Marine Biology

, Volume 149, Issue 4, pp 953–960 | Cite as

Leatherback turtles as oceanographic indicators: stable isotope analyses reveal a trophic dichotomy between ocean basins

  • Bryan P. Wallace
  • Jeffrey A. Seminoff
  • Susan S. Kilham
  • James R. Spotila
  • Peter H. Dutton
Research Article

Abstract

Oceanographic sampling is often limited to local and temporally concise assessments of complex, transient, and widespread phenomena. However, long-lived, migratory pelagic vertebrates such as leatherback turtles (Dermochelys coriacea, Vandelli 1761) can provide important integrated information about broad-scale oceanographic processes. Therefore, the present study analyzed stable carbon and nitrogen isotope ratios (δ13C and δ15N) of egg yolk and red blood cells from nesting leatherback populations from Costa Rica in the eastern Pacific in 2003–2004 and 2004–2005 and from St. Croix in the North Atlantic in 2004 and 2005 to establish differences between nutrient sourcing and its influence on higher trophic level consumers in both ocean basins. Whereas δ13C signatures were similar between Costa Rica (−19.1±0.7‰) and St. Croix (−19.4±1.0‰) leatherbacks, reflecting the pelagic foraging strategy of the species, Costa Rica leatherback δ15N signatures (15.4±1.8‰) were significantly enriched relative to St. Croix leatherback δ15N signatures (9.8±1.5‰). This δ15N difference likely reflects inter-basin differences in nitrogen cycling regimes and their influence on primary productivity being transferred through several trophic levels. Thus, high-order marine consumer movements, habitat preferences, and stable isotope signatures can be combined with ocean sampling to elucidate interactions between oceanographic processes and marine megafauna.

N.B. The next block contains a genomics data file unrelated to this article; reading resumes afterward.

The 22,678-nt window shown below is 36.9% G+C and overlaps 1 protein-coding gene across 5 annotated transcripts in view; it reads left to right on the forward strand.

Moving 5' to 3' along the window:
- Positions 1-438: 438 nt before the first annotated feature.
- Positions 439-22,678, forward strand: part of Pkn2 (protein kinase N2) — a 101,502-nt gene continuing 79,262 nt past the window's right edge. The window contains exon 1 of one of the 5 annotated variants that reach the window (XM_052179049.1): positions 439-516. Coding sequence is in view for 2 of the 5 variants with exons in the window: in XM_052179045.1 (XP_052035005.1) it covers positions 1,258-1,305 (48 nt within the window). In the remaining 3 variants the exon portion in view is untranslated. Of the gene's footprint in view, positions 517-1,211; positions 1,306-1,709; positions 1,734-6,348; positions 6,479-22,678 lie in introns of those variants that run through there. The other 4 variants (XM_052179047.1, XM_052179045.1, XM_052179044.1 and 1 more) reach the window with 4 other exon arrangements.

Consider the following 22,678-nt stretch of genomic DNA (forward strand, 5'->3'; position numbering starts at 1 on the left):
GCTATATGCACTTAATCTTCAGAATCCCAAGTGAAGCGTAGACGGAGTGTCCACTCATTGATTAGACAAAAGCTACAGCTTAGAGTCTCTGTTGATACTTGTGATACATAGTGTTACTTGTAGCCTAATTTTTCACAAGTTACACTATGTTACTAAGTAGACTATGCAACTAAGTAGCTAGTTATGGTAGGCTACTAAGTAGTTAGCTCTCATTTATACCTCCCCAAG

Supplementary material

227_2006_247_MOESM1_ESM.pdf (91 kb)
Supplementary material

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Copyright information

© Springer-Verlag 2006

Authors and Affiliations

  • Bryan P. Wallace
    • 1
    • 3
  • Jeffrey A. Seminoff
    • 2
  • Susan S. Kilham
    • 1
  • James R. Spotila
    • 1
  • Peter H. Dutton
    • 2
  1. 1.Department of Bioscience and BiotechnologyDrexel UniversityPhiladelphiaUSA
  2. 2.NOAA-National Marine Fisheries ServiceSouthwest Fisheries Science CenterLa JollaUSA
  3. 3.Duke University Center for Marine ConservationNicholas School for the Environment and Earth SciencesBeaufortUSA

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